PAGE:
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Dietary cost associated with adherence to the Mediterranean diet, and its variation by socio-economic factors in the UK Fenland Study

Overview of attention for article published in British Journal of Nutrition, March 2018
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About this Attention Score

  • In the top 25% of all research outputs scored by Altmetric
  • High Attention Score compared to outputs of the same age (90th percentile)
  • High Attention Score compared to outputs of the same age and source (85th percentile)

Mentioned by

twitter
41 tweeters

Citations

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17 Dimensions

Readers on

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63 Mendeley
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Title
Dietary cost associated with adherence to the Mediterranean diet, and its variation by socio-economic factors in the UK Fenland Study
Published in
British Journal of Nutrition, March 2018
DOI 10.1017/s0007114517003993
Pubmed ID
Authors

Tammy Y. N. Tong, Fumiaki Imamura, Pablo Monsivais, Søren Brage, Simon J. Griffin, Nicholas J. Wareham, Nita G. Forouhi

Abstract

High cost of healthy foods could be a barrier to healthy eating. We aimed to examine the association between dietary cost and adherence to the Mediterranean diet in a non-Mediterranean country. We evaluated cross-sectional data from 12 417 adults in the UK Fenland Study. Responses to 130-item FFQ were used to calculate a Mediterranean diet score (MDS). Dietary cost was estimated by matching food consumption data with retail prices of five major supermarkets. Using multivariable-adjusted linear regression, we examined the association of MDS and individual foods with dietary cost in absolute and relative scales. Subsequently, we assessed how much the association was explained by education, income, marital status and occupation, by conducting mediation analysis and testing interaction by these variables. High compared with low MDS (top to bottom third) was associated with marginally higher cost by 5·4 % (95 % CI 4·4, 6·4) or £0·20/d (95 % CI 0·16, 0·25). Participants with high adherence had higher cost associated with the healthier components (e.g. vegetables, fruits and fish), and lower cost associated with the unhealthy components (e.g. red meat, processed meat and sweets) (P for trend<0·001 each). In total, 20·7 % (95 % CI 14·3, 27·0) of the MDS-cost association was explained by the selected socio-economic factors, and the MDS-cost association was of greater magnitude in lower socio-economic groups (P interaction<0·005). Overall, greater adherence to the Mediterranean diet was associated with marginally higher dietary cost, partly modified and explained by socio-economic status, but the potential economic barriers of high adherence might be offset by cost saving from reducing unhealthy food consumption.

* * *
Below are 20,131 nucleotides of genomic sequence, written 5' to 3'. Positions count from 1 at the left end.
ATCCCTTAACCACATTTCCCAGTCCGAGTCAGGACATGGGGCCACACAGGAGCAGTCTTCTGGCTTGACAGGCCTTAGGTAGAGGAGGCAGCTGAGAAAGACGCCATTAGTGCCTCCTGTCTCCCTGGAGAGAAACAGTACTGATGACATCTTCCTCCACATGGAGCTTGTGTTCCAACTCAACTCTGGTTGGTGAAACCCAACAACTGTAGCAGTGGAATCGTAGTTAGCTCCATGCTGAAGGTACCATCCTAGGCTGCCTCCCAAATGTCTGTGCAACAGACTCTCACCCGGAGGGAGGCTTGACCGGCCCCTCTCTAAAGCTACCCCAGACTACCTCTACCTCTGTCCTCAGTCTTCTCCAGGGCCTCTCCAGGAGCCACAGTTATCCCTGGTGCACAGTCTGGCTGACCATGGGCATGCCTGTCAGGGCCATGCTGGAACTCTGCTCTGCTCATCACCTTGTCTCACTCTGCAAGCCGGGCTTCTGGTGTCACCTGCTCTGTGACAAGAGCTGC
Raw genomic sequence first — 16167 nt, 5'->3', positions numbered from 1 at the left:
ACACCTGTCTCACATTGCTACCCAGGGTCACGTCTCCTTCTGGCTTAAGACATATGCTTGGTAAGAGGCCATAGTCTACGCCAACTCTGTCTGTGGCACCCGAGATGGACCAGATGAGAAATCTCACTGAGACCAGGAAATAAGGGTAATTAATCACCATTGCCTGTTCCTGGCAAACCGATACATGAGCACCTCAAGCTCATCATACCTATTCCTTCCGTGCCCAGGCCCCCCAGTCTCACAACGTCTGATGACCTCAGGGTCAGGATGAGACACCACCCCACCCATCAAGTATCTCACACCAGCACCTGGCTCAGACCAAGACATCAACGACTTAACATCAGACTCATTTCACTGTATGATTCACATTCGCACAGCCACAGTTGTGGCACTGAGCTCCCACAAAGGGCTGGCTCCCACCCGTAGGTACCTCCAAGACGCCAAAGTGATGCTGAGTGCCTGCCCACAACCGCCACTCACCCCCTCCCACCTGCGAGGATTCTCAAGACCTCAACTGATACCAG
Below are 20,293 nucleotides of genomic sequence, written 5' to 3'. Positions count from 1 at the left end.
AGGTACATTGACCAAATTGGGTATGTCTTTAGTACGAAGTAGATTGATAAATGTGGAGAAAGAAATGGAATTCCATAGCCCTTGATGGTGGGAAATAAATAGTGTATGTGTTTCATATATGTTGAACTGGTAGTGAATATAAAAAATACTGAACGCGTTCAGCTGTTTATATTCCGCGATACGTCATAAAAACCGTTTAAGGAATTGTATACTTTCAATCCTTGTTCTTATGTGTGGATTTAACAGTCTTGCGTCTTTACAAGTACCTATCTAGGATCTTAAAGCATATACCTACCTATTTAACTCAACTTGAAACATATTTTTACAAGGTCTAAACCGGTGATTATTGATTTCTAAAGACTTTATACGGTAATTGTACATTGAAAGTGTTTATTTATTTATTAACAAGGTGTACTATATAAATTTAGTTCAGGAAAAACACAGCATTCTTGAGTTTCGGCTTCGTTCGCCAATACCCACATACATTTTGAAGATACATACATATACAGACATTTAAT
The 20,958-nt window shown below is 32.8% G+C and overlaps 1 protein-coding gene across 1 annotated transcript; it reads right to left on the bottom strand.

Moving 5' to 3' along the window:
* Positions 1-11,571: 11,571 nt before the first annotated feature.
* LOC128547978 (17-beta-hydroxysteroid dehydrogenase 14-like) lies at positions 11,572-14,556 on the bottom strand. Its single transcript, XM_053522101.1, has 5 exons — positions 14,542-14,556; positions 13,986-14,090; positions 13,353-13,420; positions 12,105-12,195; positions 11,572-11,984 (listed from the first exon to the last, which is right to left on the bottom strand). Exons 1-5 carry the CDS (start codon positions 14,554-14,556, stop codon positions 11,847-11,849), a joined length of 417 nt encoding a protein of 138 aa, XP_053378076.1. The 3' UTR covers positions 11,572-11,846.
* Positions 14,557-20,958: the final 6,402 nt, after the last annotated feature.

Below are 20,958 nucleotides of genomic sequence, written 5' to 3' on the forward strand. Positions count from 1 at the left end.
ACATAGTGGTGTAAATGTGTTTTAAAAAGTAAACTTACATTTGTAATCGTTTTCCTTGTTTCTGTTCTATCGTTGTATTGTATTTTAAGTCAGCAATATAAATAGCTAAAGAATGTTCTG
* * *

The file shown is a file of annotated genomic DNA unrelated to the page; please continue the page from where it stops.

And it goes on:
Twitter Demographics

The data shown below were collected from the profiles of 41 tweeters who shared this research output. Click here to find out more about how the information was compiled.

Mendeley readers

The data shown below were compiled from readership statistics for 63 Mendeley readers of this research output. Click here to see the associated Mendeley record.

Geographical breakdown

Country Count As %
Unknown 63 100%

Demographic breakdown

Readers by professional status Count As %
Student > Master 18 29%
Student > Ph. D. Student 12 19%
Researcher 6 10%
Student > Bachelor 6 10%
Lecturer > Senior Lecturer 3 5%
Other 10 16%
Unknown 8 13%
Readers by discipline Count As %
Medicine and Dentistry 16 25%
Nursing and Health Professions 10 16%
Social Sciences 4 6%
Biochemistry, Genetics and Molecular Biology 3 5%
Computer Science 2 3%
Other 9 14%
Unknown 19 30%

Attention Score in Context

This research output has an Altmetric Attention Score of 25. This is our high-level measure of the quality and quantity of online attention that it has received. This Attention Score, as well as the ranking and number of research outputs shown below, was calculated when the research output was last mentioned on 11 April 2019.
All research outputs
#809,900
of 15,547,899 outputs
Outputs from British Journal of Nutrition
#520
of 5,063 outputs
Outputs of similar age
#26,600
of 281,010 outputs
Outputs of similar age from British Journal of Nutrition
#8
of 55 outputs
Altmetric has tracked 15,547,899 research outputs across all sources so far. Compared to these this one has done particularly well and is in the 94th percentile: it's in the top 10% of all research outputs ever tracked by Altmetric.
So far Altmetric has tracked 5,063 research outputs from this source. They typically receive a lot more attention than average, with a mean Attention Score of 14.1. This one has done well, scoring higher than 89% of its peers.
Older research outputs will score higher simply because they've had more time to accumulate mentions. To account for age we can compare this Altmetric Attention Score to the 281,010 tracked outputs that were published within six weeks on either side of this one in any source. This one has done particularly well, scoring higher than 90% of its contemporaries.
We're also able to compare this research output to 55 others from the same source and published within six weeks on either side of this one. This one has done well, scoring higher than 85% of its contemporaries.